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POSSIBLE 200$ BUILD?!

PvPdrstrange

30 months ago

I am trying to build a PC for my friend. His budget is, as you can tell from the title, 200$. No operating system needed, because I guess Linux is necessary in this case... Is it even possible? Here is the the challenge: 200$ gaming build that can runs low graphics demanding games at 1080p ( it has to be at least playable) no periphals required. All help will be appreciated.

Thanks

Unohoo

Comments

  • 30 months ago
  • 2 points

Your friend has to save up to $350 to get a PC with reliable components to run any games, that's just the reality of it.

$200 won't get you a good experience whatsoever. They're recommending old Athlons' integrated graphics -- I'd be surprised if you'd be able to run vanilla Minecraft and have a good time.

  • 30 months ago
  • 1 point

PCPartPicker part list / Price breakdown by merchant

Type Item Price
CPU Intel Pentium G4560 3.5GHz Dual-Core Processor $59.99 @ SuperBiiz
Motherboard ASRock H110M-HDS Micro ATX LGA1151 Motherboard $46.99 @ Newegg
Memory *Crucial 4GB (1 x 4GB) DDR4-2133 Memory $26.90 @ Amazon
Storage *Seagate Barracuda 250GB 3.5" 7200RPM Internal Hard Drive $22.70 @ Amazon
Case Zalman ZM-T1 PLUS MicroATX Mini Tower Case $19.99 @ Newegg
Power Supply Corsair CXM 450W 80+ Bronze Certified Semi-Modular ATX Power Supply $32.99 @ Newegg
Prices include shipping, taxes, rebates, and discounts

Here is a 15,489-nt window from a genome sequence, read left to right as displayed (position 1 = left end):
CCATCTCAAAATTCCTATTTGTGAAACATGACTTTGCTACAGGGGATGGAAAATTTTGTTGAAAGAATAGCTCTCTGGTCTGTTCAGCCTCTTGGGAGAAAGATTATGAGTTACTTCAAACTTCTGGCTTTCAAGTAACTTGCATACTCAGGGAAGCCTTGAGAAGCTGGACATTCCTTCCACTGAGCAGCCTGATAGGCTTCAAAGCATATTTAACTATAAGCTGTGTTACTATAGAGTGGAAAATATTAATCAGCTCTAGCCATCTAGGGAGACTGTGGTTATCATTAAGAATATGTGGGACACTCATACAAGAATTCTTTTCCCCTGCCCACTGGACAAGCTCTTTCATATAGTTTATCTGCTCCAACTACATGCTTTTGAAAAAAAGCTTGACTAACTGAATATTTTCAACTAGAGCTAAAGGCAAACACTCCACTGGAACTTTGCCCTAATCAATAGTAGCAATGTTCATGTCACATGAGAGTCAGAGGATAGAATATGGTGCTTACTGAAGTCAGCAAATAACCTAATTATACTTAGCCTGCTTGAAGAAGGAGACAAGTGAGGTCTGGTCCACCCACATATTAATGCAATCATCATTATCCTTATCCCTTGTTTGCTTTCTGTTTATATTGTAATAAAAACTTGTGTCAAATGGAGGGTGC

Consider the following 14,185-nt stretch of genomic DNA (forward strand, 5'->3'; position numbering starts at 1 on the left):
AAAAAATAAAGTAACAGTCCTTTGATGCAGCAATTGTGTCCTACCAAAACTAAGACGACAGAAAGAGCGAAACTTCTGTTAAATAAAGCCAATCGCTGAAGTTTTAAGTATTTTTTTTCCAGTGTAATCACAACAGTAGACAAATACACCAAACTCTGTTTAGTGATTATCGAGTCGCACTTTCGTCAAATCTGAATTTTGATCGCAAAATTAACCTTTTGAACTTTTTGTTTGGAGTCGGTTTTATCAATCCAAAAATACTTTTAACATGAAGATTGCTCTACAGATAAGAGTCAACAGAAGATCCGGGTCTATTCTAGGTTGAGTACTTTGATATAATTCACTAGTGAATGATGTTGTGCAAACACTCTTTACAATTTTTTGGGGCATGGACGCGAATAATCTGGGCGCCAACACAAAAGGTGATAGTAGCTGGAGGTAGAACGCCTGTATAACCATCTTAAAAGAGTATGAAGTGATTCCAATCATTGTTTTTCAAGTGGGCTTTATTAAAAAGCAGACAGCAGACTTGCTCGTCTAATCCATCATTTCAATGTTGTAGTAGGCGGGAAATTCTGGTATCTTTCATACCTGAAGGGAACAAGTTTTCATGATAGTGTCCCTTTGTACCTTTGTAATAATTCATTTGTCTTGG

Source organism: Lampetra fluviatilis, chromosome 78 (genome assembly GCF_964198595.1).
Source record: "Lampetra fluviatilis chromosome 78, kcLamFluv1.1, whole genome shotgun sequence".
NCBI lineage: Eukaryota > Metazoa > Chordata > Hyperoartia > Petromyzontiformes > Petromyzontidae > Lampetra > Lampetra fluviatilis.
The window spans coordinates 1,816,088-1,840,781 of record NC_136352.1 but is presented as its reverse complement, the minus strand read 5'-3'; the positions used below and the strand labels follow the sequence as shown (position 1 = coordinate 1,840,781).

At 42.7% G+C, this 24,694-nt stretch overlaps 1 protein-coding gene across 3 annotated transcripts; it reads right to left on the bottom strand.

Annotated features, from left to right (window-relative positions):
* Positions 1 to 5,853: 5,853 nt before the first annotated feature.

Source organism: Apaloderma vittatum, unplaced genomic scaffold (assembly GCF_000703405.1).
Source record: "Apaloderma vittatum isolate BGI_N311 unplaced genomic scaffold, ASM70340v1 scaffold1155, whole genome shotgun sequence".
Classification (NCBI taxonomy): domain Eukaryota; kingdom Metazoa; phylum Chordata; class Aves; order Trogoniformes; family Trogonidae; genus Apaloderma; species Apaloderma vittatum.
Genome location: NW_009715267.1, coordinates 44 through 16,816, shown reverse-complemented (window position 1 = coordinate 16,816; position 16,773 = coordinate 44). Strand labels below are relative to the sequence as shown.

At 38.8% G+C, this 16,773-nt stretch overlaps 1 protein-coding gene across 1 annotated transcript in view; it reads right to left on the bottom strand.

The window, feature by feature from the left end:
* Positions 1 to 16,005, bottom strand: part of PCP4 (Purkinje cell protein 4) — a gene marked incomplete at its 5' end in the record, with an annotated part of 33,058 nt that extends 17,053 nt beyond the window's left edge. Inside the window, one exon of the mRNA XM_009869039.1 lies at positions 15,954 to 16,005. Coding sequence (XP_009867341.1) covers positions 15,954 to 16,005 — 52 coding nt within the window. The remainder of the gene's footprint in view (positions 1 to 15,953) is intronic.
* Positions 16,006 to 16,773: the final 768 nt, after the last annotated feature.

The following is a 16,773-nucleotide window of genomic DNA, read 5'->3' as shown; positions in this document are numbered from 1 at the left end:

Total (before mail-in rebates) $239.56
Mail-in rebates -$30.00
Total $209.56
*Lowest price parts chosen from parametric criteria
Generated by PCPartPicker 2017-03-02 18:02 EST-0500

Hope it doesn't catch fire...

For real though, this is probably the best you're gonna get. The G4560 will run very low graphics games at 1080p pretty well (LoL, CS:GO), and you can upgrade to a RX 460 later.

Plus the PSU is like, probably not gonna catch fire. But there's almost no storage (though storage is very easy to upgrade).

  • 30 months ago
  • 1 point

Also, I know the mobo is H110M, but in this video, it booted without a BIOS flash enough to download the BIOS update, so... fingers crossed?

  • 30 months ago
  • 0 points

PCPartPicker part list / Price breakdown by merchant

Type Item Price
CPU AMD A6-6400K 3.9GHz Dual-Core Processor $49.75 @ OutletPC
Motherboard MSI A68HM-E33 V2 Micro ATX FM2+ Motherboard $41.98 @ Newegg
Memory Mushkin Essentials 8GB (2 x 4GB) DDR3-1600 Memory $44.99 @ Newegg
Storage Western Digital RE3 250GB 3.5" 7200RPM Internal Hard Drive $23.99 @ Amazon
Case Azza SIRIUS ATX Mid Tower Case $19.99 @ Newegg
Power Supply Corsair Builder 600W 80+ Bronze Certified ATX Power Supply $35.99 @ Newegg
Prices include shipping, taxes, rebates, and discounts
Total (before mail-in rebates) $261.69
Mail-in rebates -$45.00
Total $216.69
Generated by PCPartPicker 2017-02-27 20:02 EST-0500
  • 30 months ago
  • 0 points

As others have said... not going to happen at 1080p... Maybe the onboard graphics of the G4560 will get you by on low settings @720p.

The classic "garbage case + garbage PSU" combo is also required... use at own risk.

PCPartPicker part list / Price breakdown by merchant

Type Item Price
CPU Intel Pentium G4560 3.5GHz Dual-Core Processor $61.99 @ Jet
Motherboard ASRock B250M-HDV Micro ATX LGA1151 Motherboard $67.99 @ SuperBiiz
Memory Patriot Signature Line 4GB (1 x 4GB) DDR4-2400 Memory $27.99 @ Newegg
Storage Western Digital AV-GP 250GB 3.5" 5400RPM Internal Hard Drive $16.65 @ Amazon
Case Logisys CS206BK ATX Mid Tower Case w/480W Power Supply $33.81 @ OutletPC
Prices include shipping, taxes, rebates, and discounts
Total $208.43
Generated by PCPartPicker 2017-02-28 16:09 EST-0500